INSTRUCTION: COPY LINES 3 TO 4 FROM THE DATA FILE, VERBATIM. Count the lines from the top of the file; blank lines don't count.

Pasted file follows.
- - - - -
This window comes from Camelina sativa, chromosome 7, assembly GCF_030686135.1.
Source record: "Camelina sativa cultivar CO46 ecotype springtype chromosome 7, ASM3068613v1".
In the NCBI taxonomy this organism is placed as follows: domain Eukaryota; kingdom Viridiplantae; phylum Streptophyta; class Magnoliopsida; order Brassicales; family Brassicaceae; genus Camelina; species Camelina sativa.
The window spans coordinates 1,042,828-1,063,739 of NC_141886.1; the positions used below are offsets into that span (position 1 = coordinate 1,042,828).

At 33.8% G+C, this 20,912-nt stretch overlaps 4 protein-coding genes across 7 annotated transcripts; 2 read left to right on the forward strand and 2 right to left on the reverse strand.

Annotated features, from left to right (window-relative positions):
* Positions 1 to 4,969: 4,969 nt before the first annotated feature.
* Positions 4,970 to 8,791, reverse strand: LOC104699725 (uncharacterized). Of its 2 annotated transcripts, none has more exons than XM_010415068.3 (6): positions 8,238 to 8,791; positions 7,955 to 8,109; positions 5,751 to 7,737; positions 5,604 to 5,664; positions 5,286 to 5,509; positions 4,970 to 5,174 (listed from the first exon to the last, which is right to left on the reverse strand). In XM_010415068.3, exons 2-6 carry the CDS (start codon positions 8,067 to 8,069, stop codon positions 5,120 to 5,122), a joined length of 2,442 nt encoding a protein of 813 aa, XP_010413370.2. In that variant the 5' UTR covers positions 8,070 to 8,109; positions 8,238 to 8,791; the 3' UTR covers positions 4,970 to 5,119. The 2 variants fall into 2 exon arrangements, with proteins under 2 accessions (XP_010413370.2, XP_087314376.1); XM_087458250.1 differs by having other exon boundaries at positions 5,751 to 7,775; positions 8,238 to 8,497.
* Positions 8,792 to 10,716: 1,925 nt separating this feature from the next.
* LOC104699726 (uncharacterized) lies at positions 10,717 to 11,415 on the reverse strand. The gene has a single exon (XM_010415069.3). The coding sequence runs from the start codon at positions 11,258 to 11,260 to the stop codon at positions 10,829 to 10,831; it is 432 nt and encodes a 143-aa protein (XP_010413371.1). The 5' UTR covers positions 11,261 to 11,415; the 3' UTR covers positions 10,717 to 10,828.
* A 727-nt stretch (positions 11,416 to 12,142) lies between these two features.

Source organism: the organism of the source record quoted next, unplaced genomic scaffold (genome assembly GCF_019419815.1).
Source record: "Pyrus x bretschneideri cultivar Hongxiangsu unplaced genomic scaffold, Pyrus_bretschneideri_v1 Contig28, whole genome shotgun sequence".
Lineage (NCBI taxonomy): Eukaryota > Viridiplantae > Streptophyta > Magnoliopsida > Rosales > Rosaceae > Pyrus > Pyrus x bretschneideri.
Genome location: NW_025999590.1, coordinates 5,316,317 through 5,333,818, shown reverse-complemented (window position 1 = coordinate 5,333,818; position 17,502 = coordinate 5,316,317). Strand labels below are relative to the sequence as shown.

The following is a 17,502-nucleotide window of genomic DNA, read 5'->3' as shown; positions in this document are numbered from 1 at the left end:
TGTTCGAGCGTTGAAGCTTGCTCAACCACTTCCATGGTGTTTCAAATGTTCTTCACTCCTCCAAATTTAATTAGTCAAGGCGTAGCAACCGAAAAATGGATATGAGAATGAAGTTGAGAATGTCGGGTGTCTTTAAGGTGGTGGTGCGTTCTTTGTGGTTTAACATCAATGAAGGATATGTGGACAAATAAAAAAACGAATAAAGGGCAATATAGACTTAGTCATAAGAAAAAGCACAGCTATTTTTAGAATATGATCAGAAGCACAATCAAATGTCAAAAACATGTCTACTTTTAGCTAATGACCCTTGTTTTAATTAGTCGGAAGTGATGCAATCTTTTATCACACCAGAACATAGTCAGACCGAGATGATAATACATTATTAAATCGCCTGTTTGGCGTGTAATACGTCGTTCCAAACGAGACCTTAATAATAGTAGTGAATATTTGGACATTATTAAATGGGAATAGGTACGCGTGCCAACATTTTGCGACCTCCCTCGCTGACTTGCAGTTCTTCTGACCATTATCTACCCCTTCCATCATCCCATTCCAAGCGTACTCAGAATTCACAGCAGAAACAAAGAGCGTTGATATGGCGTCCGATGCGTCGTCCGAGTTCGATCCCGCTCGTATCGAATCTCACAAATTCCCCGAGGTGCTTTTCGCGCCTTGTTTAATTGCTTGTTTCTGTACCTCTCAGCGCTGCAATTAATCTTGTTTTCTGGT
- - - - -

In the NCBI taxonomy this organism is placed as follows: domain Eukaryota; kingdom Viridiplantae; phylum Streptophyta; class Magnoliopsida; order Brassicales; family Brassicaceae; genus Camelina; species Camelina sativa.
The window spans coordinates 1,042,828-1,063,739 of NC_141886.1; the positions used below are offsets into that span (position 1 = coordinate 1,042,828).